There are now more than 15 million confirmed cases of Covid-19 worldwide. The disease has reached 190 countries, with the US being the most affected. According to the US Centers for Disease Control and Prevention (CDC), the majority of confirmed cases are in seen in adults ages 18–64 years. Among adults aged 18–44 years, pregnant women are considered to be a vulnerable group due to the immunologic and physiologic changes experienced during pregnancy that can increase the risk for severe illness from respiratory infections. CDC data indicate that in the US, pregnant women account for approximately 4% of the total population. Although data on Covid-19 in pregnant women has been limited, it is important to understand how infection affects pregnant women, as it could provide insight on how the disease affects the immune system and could guide prenatal care.

From January 22 to June 7, the CDC collected data on more than 326,000 women of reproductive age (15–44 years) who had positive lab results for SARS-CoV-2, the virus that causes Covid-19. The results showed that pregnant women with the disease were more likely to be hospitalised, be admitted to the intensive care unit (ICU), and need mechanical ventilation than non-pregnant women with Covid-19 of the same age. This increased risk of ICU admission and mechanical ventilation may be partially due to the fact that pregnant women with Covid-19 more frequently reported an underlying chronic condition such as diabetes. However, data on whether the chronic condition was present before the infection occurred was unavailable. Among women ages 15–44 with the disease, pregnancy was not associated with an increased risk for mortality. This study’s findings suggest there may be a difference in disease severity between pregnant and non-pregnant women with Covid-19.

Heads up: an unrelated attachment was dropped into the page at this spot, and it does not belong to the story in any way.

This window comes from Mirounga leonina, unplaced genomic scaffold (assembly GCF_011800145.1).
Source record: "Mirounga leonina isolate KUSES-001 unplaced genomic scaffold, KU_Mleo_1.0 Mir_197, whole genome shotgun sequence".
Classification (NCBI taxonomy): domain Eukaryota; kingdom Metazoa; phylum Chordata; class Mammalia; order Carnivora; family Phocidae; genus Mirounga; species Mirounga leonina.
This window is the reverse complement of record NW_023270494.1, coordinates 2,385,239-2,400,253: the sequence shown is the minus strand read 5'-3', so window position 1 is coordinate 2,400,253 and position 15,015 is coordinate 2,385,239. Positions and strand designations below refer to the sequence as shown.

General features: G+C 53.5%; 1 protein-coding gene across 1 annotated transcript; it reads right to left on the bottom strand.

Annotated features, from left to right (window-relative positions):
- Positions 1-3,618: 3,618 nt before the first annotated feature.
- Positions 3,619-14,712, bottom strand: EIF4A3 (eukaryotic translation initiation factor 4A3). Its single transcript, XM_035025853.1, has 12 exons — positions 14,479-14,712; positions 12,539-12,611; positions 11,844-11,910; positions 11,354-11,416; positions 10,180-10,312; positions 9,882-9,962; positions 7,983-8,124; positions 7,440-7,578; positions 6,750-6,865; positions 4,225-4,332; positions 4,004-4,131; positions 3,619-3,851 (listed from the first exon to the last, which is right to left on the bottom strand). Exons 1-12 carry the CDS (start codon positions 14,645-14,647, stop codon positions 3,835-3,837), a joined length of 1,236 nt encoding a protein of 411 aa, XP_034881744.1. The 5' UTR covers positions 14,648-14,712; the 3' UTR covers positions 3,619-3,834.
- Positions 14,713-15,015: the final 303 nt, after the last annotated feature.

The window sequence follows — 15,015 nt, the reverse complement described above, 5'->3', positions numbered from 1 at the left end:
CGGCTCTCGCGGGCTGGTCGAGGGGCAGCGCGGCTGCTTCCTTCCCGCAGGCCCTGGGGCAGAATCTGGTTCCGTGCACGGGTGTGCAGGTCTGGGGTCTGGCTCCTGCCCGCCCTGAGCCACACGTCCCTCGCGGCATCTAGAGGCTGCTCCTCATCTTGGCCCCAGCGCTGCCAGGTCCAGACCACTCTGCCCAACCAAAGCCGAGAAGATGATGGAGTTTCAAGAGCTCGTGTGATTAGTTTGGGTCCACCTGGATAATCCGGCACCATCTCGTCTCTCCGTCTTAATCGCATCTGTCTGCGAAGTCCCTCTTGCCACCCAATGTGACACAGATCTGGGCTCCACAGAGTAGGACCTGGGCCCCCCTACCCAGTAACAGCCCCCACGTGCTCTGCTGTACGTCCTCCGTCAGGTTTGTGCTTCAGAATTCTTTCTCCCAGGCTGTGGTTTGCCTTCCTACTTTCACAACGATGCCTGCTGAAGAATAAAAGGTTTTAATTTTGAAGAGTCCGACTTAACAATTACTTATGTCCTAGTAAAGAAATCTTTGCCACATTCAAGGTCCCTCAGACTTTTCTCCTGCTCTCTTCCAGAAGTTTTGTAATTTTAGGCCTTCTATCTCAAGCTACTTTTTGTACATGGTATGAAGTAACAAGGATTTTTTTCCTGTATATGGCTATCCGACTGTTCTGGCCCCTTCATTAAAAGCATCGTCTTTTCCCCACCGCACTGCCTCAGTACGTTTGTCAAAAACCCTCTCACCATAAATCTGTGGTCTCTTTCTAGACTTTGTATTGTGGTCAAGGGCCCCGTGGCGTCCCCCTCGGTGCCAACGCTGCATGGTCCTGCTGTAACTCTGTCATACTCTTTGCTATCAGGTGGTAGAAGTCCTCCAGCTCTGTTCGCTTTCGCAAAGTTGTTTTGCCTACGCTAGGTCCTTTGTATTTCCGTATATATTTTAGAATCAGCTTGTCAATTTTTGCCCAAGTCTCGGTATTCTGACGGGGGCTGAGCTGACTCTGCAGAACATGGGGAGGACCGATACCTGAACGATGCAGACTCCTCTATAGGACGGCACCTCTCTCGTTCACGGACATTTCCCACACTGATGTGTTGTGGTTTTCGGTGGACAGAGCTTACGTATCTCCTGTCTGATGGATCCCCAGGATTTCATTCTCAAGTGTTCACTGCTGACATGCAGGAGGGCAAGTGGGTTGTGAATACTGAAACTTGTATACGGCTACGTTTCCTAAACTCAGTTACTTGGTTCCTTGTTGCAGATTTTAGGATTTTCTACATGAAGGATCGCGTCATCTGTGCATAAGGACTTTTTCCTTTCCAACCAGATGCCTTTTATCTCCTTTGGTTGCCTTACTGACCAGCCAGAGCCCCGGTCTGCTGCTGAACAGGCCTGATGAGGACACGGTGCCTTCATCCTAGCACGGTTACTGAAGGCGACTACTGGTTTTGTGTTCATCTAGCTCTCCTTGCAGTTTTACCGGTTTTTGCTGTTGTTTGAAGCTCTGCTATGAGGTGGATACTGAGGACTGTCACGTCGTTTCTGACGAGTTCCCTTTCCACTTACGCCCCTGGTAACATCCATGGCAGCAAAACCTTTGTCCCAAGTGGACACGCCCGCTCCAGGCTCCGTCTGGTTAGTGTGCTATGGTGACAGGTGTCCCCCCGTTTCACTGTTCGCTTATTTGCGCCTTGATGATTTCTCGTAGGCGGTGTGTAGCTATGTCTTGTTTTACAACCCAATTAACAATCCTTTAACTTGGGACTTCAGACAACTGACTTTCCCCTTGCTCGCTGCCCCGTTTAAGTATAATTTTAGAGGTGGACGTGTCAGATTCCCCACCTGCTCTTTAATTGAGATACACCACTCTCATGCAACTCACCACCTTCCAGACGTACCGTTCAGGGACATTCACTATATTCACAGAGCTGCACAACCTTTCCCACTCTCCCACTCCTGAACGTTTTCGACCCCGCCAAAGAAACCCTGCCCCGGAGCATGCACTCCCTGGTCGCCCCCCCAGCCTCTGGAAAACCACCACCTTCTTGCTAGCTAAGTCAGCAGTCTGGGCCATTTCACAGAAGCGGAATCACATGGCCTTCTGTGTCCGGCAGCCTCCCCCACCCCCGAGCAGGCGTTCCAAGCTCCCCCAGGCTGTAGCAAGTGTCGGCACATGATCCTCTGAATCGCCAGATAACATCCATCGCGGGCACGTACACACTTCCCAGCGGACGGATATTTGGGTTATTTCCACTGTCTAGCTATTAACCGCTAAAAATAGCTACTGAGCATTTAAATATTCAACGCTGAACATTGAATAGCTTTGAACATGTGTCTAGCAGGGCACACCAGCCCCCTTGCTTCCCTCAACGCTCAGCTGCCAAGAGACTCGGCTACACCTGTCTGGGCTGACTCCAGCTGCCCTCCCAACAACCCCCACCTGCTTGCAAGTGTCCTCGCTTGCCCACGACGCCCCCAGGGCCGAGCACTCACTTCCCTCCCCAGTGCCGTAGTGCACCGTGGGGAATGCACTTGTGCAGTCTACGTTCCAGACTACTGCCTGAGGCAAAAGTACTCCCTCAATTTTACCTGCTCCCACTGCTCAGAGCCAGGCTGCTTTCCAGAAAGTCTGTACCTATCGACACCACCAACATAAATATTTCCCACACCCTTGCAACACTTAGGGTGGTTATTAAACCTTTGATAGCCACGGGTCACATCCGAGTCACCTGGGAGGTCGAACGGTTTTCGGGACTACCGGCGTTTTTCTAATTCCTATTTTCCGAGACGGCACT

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A systematic review looking at pregnancy outcomes in women with Covid-19, severe acute respiratory syndrome (SARS), or the Middle East respiratory syndrome (MERS) found similar outcomes in terms of ICU admission and hospitalisation rates. Other findings from the systematic review showed that pregnant women with Covid-19, SARS, or MERS were more likely to have preterm births, pre-eclampsia, and caesarian delivery when compared to pregnant women without the diseases. Understanding the outcomes of pregnancy in Covid-19-positive women is important because it could prevent adverse outcomes on a large scale. Often the effects of a new disease during pregnancy are not understood until a large group of newborns is affected. This was the case during the Zika virus disease epidemic, which peaked in August 2016. Approximately six months later, areas of widespread local transmission recorded a peak in birth defects linked to the Zika virus infection (CDC, 2020). However, more data collection on pregnant women with Covid-19 is necessary to understand the progression of the illness in pregnant women and their risk for developing severe illness. Continued collection of longitudinal data can shed light on the immune response that the disease triggers in pregnant women and can lead to a better understanding of the health outcomes in mothers and newborn children. It is especially important to look into the effects of pregnancy in Covid-19-positive mothers since previous viral outbreaks such as SARS, MERS, and Zika, which were associated with serious conditions requiring ICU admission and birth defects, did not reach the magnitude of the current pandemic. Therefore, any postnatal outcomes associated with the disease will be seen on a global scale.

Figure 1: Age Distribution of Confirmed Cases of Covid-19 in Pregnant and Non-pregnant Women in the US, Ages 15–44 Years, %, 2020.

Credit: GlobalData; Ellington et al, 2020.